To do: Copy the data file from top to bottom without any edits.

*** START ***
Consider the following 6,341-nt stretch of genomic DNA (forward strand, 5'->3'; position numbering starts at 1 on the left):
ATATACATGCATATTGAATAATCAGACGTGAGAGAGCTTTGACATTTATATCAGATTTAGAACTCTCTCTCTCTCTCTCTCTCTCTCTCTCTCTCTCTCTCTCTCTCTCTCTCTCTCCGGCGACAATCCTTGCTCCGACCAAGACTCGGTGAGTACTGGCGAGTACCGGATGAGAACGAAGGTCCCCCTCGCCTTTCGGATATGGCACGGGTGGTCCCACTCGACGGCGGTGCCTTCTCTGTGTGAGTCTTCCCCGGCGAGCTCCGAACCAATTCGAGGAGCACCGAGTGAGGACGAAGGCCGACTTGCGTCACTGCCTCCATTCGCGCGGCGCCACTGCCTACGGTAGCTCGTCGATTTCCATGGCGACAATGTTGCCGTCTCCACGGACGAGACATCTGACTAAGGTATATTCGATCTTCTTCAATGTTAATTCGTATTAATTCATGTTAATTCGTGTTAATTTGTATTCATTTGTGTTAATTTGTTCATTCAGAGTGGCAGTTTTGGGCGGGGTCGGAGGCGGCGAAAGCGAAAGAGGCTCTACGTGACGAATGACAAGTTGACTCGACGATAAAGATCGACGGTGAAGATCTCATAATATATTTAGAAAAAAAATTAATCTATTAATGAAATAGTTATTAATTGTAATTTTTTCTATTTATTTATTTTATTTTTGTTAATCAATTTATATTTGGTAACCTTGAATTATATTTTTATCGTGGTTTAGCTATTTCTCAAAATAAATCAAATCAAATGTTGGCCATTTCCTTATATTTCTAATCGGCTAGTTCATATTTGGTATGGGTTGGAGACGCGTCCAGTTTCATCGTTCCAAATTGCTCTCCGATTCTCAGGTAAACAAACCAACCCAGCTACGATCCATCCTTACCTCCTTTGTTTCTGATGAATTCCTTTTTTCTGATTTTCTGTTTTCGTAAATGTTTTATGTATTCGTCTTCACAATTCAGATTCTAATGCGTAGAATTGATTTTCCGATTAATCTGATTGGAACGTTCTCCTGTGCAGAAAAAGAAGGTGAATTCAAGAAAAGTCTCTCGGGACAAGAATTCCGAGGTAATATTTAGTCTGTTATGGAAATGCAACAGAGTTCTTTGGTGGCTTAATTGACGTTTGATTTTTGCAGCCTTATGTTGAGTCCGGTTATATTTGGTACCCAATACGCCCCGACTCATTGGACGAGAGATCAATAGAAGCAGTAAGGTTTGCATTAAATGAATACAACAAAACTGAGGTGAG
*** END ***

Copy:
Consider the following 6,341-nt stretch of genomic DNA (forward strand, 5'->3'; position numbering starts at 1 on the left):
ATATACATGCATATTGAATAATCAGACGTGAGAGAGCTTTGACATTTATATCAGATTTAGAACTCTCTCTCTCTCTCTCTCTCTCTCTCTCTCTCTCTCTCTCTCTCTCTCTCTCTCCGGCGACAATCCTTGCTCCGACCAAGACTCGGTGAGTACTGGCGAGTACCGGATGAGAACGAAGGTCCCCCTCGCCTTTCGGATATGGCACGGGTGGTCCCACTCGACGGCGGTGCCTTCTCTGTGTGAGTCTTCCCCGGCGAGCTCCGAACCAATTCGAGGAGCACCGAGTGAGGACGAAGGCCGACTTGCGTCACTGCCTCCATTCGCGCGGCGCCACTGCCTACGGTAGCTCGTCGATTTCCATGGCGACAATGTTGCCGTCTCCACGGACGAGACATCTGACTAAGGTATATTCGATCTTCTTCAATGTTAATTCGTATTAATTCATGTTAATTCGTGTTAATTTGTATTCATTTGTGTTAATTTGTTCATTCAGAGTGGCAGTTTTGGGCGGGGTCGGAGGCGGCGAAAGCGAAAGAGGCTCTACGTGACGAATGACAAGTTGACTCGACGATAAAGATCGACGGTGAAGATCTCATAATATATTTAGAAAAAAAATTAATCTATTAATGAAATAGTTATTAATTGTAATTTTTTCTATTTATTTATTTTATTTTTGTTAATCAATTTATATTTGGTAACCTTGAATTATATTTTTATCGTGGTTTAGCTATTTCTCAAAATAAATCAAATCAAATGTTGGCCATTTCCTTATATTTCTAATCGGCTAGTTCATATTTGGTATGGGTTGGAGACGCGTCCAGTTTCATCGTTCCAAATTGCTCTCCGATTCTCAGGTAAACAAACCAACCCAGCTACGATCCATCCTTACCTCCTTTGTTTCTGATGAATTCCTTTTTTCTGATTTTCTGTTTTCGTAAATGTTTTATGTATTCGTCTTCACAATTCAGATTCTAATGCGTAGAATTGATTTTCCGATTAATCTGATTGGAACGTTCTCCTGTGCAGAAAAAGAAGGTGAATTCAAGAAAAGTCTCTCGGGACAAGAATTCCGAGGTAATATTTAGTCTGTTATGGAAATGCAACAGAGTTCTTTGGTGGCTTAATTGACGTTTGATTTTTGCAGCCTTATGTTGAGTCCGGTTATATTTGGTACCCAATACGCCCCGACTCATTGGACGAGAGATCAATAGAAGCAGTAAGGTTTGCATTAAATGAATACAACAAAACTGAGGTGAG